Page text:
Lizzo, Chung Ha, Robinson, Tiny Ruins, Jenny Lewis - just a few of the songs of the month come from these ladies.

The Spinoff Music’s Songs of the Month: January

A popstar reclaims her hype, an indie-darling goes pop, and a trio of locals make good on their early promise. These are the songs of the month – five international, five local – as picked by The Spinoff’s culture editor Sam Brooks.

International

‘Don’t Feel Like Crying’ by Sigrid

For a while it seemed like the heat was cooling a little on Sigrid, the 23 year old wunderkind whose febrile pop seemed like a natural heir to Robyn’s mid-aughts sad pop throne. After a few unimpeachable singles (‘Plot Twist’, ‘Strangers’) and some memorable live performances, an album never materialised and the singles got more… impeachable, I suppose.

‘Don’t Feel Like Crying’ shifts Sigrid from neutral into fifth right from the uplifting strings that open this two-and-a-half minute ode to keeping a stiff upper lip. While Robyn sang along to club beats about dancing on her own, Sigrid sings along to a plinky piano about staying out on the town because if she ‘goes home, she’s gonna get upset’. It’s the kind of pop song that deserves a seven minute Fred Falke remix, and in a just world that’s what we would get.

‘Juice’ by Lizzo

Speaking of ‘where the hell is the album’, Lizzo!

Lizzo’s ascent has been more gradual than Sigrid’s. ‘Good as Hell’ came out in 2016 but didn’t seem to truly sink into public consciousness until last year, even though Lizzo has been reliably creating these love songs – whether it’s loving yourself or loving whoever the hell you want to love – for a good half-decade now.

With ‘Juice’, Lizzo moves from a zone of self-love into a zone of ‘you should love me, why don’t you love me, you dick.’ It’s not the most exciting track that Lizzo has ever made, and alongside the likes of last year’s ‘Boys’ or even ‘Fitness’, it feels like an album track, but Lizzo has enough charisma to push even a B-side into essential status.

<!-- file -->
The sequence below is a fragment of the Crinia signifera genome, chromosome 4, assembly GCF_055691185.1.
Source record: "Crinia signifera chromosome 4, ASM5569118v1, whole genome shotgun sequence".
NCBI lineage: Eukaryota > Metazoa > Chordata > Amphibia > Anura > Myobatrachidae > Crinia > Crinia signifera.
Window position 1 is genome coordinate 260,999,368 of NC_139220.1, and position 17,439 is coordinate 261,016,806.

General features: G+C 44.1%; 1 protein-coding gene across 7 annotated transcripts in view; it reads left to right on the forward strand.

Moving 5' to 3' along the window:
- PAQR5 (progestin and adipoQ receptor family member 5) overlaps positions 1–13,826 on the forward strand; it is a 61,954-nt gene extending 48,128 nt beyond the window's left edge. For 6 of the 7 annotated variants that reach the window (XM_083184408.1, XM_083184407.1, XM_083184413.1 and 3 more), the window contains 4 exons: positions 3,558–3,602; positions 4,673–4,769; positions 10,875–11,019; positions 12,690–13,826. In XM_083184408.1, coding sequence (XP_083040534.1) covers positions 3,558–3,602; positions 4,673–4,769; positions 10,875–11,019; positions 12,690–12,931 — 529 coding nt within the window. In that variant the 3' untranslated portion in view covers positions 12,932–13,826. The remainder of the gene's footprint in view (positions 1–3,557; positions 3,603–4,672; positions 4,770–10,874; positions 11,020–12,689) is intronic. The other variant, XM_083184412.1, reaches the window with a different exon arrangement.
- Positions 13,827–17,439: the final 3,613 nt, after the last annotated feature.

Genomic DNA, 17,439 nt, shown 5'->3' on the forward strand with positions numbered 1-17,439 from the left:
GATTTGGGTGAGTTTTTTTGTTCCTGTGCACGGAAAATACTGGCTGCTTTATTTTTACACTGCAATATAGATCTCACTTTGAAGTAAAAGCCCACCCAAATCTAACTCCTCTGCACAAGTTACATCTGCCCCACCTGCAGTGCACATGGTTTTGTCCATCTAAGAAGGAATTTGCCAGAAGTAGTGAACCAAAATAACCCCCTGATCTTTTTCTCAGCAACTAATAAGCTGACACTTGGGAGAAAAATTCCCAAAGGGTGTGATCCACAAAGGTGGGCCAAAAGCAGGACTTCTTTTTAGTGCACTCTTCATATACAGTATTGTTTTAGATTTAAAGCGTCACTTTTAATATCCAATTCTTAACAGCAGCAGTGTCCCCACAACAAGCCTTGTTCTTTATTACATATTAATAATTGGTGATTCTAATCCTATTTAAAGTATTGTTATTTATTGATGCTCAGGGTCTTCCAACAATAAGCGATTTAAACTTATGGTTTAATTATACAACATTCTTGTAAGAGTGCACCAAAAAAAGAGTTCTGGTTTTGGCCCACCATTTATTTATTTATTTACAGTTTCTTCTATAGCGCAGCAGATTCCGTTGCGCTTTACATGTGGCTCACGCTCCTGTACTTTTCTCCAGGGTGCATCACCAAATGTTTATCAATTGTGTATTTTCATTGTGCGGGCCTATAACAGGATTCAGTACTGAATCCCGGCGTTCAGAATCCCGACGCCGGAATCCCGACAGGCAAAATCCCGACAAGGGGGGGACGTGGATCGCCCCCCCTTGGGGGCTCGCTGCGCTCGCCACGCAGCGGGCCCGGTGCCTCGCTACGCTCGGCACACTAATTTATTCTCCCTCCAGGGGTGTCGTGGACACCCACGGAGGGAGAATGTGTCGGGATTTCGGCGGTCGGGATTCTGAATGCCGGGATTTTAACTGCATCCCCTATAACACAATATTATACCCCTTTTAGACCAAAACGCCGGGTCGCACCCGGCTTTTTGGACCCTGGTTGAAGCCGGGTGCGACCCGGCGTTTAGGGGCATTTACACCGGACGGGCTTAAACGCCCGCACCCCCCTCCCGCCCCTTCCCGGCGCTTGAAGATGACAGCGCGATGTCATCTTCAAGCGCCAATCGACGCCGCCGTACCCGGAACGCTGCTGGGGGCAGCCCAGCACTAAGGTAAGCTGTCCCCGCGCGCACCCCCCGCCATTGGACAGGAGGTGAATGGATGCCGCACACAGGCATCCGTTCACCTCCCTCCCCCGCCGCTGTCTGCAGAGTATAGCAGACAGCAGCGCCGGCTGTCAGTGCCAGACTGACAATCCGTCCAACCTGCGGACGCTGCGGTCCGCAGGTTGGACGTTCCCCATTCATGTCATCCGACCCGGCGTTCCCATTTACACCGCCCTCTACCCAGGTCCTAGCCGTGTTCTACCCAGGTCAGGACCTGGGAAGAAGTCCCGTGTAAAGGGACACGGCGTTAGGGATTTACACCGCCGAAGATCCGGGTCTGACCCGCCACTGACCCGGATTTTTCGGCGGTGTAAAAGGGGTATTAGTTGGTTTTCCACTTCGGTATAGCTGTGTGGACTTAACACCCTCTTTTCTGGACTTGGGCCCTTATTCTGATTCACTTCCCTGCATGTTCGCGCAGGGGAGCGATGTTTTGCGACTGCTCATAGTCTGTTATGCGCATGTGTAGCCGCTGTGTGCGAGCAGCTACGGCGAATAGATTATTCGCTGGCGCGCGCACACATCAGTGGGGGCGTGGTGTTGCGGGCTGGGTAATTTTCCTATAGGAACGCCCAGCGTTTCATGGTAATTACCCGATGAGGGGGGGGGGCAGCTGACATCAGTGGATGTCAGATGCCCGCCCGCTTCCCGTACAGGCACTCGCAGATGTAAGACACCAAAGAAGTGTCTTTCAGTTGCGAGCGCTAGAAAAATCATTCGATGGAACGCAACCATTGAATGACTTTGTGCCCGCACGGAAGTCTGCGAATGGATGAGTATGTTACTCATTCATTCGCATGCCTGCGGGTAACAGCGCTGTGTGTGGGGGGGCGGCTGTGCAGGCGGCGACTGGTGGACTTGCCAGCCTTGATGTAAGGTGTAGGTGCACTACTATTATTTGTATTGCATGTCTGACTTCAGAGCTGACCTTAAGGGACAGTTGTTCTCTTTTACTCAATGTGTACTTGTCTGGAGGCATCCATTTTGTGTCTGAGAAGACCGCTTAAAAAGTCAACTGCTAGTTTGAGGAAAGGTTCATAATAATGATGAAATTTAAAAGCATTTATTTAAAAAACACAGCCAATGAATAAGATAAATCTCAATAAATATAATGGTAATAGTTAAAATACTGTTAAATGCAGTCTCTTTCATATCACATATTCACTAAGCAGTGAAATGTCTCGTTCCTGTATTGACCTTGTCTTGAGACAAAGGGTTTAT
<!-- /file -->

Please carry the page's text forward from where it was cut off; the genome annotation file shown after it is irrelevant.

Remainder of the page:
‘Red Bull and Hennessy’ by Jenny Lewis

Jenny Lewis is back, you guys! The Voyager was one of my favourite albums of 2014 – the perfect blend of pop sensibilities and surf rock vibes, it was an album that made as much sense at a barbecue as after a breakup. ‘Red Bull and Hennessy’, a title so graphic it makes me sympathise with her hangover already, plants Lewis in the role of that waif who gets a bit too drunk, solely so she can make a bad decision with someone whose interactions can only be described as ‘bad decisions’.

‘Red Bull and Hennessy’ hews a little closer to country that Lewis’ earlier stuff, likely courtesy of its producer, Mandy Moore’s ex-husband Ryan Adams, and the big production suits Lewis well, surrounding her glass-cut vocals with double tracks, big drums (by, I’m shitting you not, the guy who did the narration for Thomas and the Tank Engine, Ringo Starr!) and a wall of guitars. And that solo! My lord.

Expect this one on year-end lists.

‘Seventeen’ by Sharon van Etten

Real talk: Is there an age that has made a better musical subject than ‘seventeen’? Probably, but Janis Ian, Stevie Nicks and now Sharon Van Etten make a great case for this being the perfect age for writing a song about.

I’m all for this trend of late-aughts indie darlings taking a right turn into pop that is in no way commercial, but is one hundred percent Good, Solid, Pop Music™. In this song (and also, the entirety of Remind Me Tomorrow, the year’s first essential album), John Congleton applies his distortion magic to Van Etten’s straw-thin voice and builds, builds, builds to a climax that recalls Fever Ray or even mid-nineties My Bloody Valentine. Hell, ‘Seventeen’ even has a fade-in, which should never work in a song.

Despite, maybe because of all these disparate factors, the song is an earworm, resting around the concept of Van Etten singing to her seventeen-year-old self palling around the city street: “But you’re just seventeen/So much like me.”